Analyses were adjusted for age, race, height, education, and health, Also smoking, diet, physical activity, and total nonalcoholic caloric intake.

Both men and women who drank alcohol were much less likely to gain weight than were nondrinkers.9

Drinkers Have More Weight Loss

A study followed 79,236 healthy adults in the U.S. for for ten years. Over that time, women’s  body mass index declined greatly with drinking alcohol regularly. Among men, the weight reduction was less pronounced.10

Drinkers Less Likely to Gain Weight

Researchers made a study of 19,220 women in the U.S. aged 38.9 years or older. They were free of cardiovascular disease, cancer, and diabetes. They also had a baseline BMI in the normal range. The researchers found that “Compared with nondrinkers, initially normal-weight women who consumed a light to moderate amount of alcohol gained less weight and had a lower risk of becoming overweight and/or obese during 12.9 years of follow-up.” The same was found among subgroups of age, smoking status, physical activity and baseline BMI.11

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Frequent Drinkers Less Likely to Gain Waist Circumference

A study of 43,543 men and women for an average period of five years. It examined drinking and changes in waist circumference. Researchers found that drinking frequency was inversely linked with major waist gain. That is, the more frequently they drank alcohol, the less likely they were to gain waist circumference.12

Alcohol Quantity and Frequency had Opposite Effects

alcohol, calories and weightResearchers at the U.S. National Institute on Alcohol Abuse and Alcoholism (NIAAA) did a study. They analyzed data from 45,896 adult never smokers who were current drinkers.

They found that alcohol quantity and frequency had opposite effects with BMI. As quantity increased from one drink per drinking day to four or more drinks per drinking day BMI increased. But as the frequency of drinking alcohol increased  BMI greatly decreased. (Frequency was the number of days per year that drinking occurred.)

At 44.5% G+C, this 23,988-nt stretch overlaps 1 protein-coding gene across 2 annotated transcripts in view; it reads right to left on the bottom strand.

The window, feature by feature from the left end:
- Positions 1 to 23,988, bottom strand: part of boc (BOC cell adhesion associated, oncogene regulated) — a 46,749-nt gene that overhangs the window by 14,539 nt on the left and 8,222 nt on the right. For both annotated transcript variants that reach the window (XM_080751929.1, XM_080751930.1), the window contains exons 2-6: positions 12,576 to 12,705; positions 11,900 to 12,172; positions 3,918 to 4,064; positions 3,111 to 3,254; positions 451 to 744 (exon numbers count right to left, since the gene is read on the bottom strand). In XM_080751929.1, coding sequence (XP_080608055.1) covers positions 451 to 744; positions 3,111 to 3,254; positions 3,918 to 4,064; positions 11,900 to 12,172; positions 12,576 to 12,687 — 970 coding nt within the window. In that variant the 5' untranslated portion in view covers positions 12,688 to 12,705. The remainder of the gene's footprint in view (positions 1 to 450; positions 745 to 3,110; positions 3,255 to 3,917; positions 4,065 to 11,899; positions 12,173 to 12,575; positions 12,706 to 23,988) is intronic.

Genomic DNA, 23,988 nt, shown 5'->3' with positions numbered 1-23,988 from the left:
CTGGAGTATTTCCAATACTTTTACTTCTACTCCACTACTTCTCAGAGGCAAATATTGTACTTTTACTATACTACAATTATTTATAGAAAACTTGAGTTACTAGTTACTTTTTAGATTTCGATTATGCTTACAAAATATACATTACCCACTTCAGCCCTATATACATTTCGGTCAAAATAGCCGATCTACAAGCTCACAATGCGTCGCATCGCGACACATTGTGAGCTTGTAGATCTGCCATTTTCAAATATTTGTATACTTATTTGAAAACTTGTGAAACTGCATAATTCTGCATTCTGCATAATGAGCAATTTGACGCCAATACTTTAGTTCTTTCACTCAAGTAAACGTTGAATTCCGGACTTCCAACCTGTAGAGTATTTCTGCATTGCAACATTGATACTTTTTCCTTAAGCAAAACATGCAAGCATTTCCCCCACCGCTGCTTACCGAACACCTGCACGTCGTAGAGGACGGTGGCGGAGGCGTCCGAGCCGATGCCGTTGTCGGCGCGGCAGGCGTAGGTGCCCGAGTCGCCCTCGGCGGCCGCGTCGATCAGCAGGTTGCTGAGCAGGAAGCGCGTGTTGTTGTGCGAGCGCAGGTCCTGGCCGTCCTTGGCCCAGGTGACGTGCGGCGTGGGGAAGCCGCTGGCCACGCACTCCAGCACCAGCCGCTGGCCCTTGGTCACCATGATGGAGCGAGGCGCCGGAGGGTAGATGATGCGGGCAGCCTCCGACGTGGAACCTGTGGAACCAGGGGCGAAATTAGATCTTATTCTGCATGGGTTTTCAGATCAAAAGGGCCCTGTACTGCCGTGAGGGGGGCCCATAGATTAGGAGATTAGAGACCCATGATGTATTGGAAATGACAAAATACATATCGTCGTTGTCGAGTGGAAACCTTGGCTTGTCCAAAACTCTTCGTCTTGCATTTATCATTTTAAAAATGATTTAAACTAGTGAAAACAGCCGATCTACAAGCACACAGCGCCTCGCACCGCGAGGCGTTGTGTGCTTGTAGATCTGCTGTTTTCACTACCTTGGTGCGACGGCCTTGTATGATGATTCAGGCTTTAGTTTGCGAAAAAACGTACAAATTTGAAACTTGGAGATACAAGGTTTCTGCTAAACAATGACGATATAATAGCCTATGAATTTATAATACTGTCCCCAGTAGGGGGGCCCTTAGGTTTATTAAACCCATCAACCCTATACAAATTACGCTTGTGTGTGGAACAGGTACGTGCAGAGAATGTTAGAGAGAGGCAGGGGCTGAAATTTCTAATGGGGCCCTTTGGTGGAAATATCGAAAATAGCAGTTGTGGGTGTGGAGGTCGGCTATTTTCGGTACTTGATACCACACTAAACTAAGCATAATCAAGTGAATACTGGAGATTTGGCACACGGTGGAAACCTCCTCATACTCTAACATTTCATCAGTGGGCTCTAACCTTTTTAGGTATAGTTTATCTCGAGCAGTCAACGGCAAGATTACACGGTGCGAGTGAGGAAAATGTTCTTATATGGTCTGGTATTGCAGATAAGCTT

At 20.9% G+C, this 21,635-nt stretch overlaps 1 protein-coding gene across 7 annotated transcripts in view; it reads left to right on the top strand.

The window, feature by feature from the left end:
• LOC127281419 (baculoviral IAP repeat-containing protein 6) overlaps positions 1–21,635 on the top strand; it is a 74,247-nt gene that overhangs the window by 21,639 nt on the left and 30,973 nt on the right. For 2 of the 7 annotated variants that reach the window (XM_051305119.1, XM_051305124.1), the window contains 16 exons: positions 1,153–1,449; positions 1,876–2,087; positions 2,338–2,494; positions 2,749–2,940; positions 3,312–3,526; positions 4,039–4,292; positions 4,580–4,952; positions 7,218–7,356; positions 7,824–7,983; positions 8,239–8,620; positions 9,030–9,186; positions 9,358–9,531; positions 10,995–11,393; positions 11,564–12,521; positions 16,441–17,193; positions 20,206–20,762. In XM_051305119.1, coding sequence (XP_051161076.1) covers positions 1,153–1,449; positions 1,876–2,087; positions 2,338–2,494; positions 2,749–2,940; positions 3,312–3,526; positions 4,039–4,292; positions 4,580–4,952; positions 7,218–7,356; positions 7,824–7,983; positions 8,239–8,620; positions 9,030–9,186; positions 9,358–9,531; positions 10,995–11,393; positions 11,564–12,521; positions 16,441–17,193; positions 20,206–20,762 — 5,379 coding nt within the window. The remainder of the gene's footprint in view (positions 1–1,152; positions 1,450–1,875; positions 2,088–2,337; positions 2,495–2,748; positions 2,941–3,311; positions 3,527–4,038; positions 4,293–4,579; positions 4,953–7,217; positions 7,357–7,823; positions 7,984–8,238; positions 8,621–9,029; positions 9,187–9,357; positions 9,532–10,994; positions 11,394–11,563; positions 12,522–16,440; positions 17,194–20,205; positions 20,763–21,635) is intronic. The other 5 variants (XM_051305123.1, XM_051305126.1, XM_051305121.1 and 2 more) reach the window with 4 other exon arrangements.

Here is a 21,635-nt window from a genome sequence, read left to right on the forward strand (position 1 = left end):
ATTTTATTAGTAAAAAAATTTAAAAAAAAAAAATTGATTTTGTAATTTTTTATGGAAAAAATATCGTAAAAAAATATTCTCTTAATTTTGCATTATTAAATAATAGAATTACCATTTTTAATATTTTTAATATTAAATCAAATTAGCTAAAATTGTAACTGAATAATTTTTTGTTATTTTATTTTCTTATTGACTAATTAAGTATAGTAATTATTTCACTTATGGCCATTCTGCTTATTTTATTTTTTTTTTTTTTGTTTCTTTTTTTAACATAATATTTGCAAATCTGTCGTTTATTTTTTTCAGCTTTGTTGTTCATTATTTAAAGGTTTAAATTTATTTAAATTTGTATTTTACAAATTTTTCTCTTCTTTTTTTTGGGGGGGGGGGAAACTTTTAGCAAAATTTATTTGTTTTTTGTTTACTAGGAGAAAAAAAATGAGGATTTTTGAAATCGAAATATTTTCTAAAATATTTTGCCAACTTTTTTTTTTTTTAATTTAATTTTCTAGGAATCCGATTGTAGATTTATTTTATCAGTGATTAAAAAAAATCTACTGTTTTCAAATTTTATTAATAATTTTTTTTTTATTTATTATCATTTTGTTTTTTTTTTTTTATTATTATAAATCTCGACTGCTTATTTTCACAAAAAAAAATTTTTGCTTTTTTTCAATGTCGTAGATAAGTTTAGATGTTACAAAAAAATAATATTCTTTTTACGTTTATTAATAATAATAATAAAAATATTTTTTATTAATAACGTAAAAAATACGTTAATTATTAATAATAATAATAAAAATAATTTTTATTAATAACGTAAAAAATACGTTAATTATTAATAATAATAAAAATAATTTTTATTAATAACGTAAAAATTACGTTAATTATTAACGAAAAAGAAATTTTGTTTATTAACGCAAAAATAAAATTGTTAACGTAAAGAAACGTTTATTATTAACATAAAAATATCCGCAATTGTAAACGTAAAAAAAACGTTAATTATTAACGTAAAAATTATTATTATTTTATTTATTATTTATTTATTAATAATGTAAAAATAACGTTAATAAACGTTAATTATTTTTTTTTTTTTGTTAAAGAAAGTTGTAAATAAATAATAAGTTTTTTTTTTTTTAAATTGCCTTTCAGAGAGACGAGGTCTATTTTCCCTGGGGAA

Then they analyzed of frequency trends within quantity categories. BMI declines were greater in women than in men. But all were significant. This is consistent with other research. It shows the importance of drinking frequently to get the greatest health benefits from alcohol.13

Moderate Alcohol Consumption Best for Having Normal Weight

A study of 24,604 men and women in Finland age 25–64 was completed. It had four surveys done at five-year intervals. The researchers found this. “A physically active lifestyle with abstention from smoking, moderate alcohol consumption, and consumption of healthy foods maximizes the chances of having a normal weight.”14

Two Drinks with Dinner = No Weight Gain

Fourteen males (mean age = 32.1 years) were in a 12-week study. They drank red wine daily for six weeks. Then abstained for the next six weeks or vice-versa. (The wine was two glasses of 13% alcohol.)

The researchers found that whether wine was consumed or not. There was no difference in body weight, body fat percentage, skinfold thickness, resting metabolic rate, or caloric intake.

They concluded that “In free-living subjects over a 6-week period, the addition of two glasses of red wine to the evening meal does not appear to influence any measured variable which may adversely affect body weight or promote the development of obesity during this time period.”15

Drinkers not Heavier than Abstainers

Researchers analyzed data from the National Health and Nutrition Examination Survey (HANES I). They found this. “Among drinkers, the intakes of nonalcoholic calories decreased as alcohol intakes increased. It was estimated that between 15% and 41% of the alcoholic calories replaced nonalcoholic calories.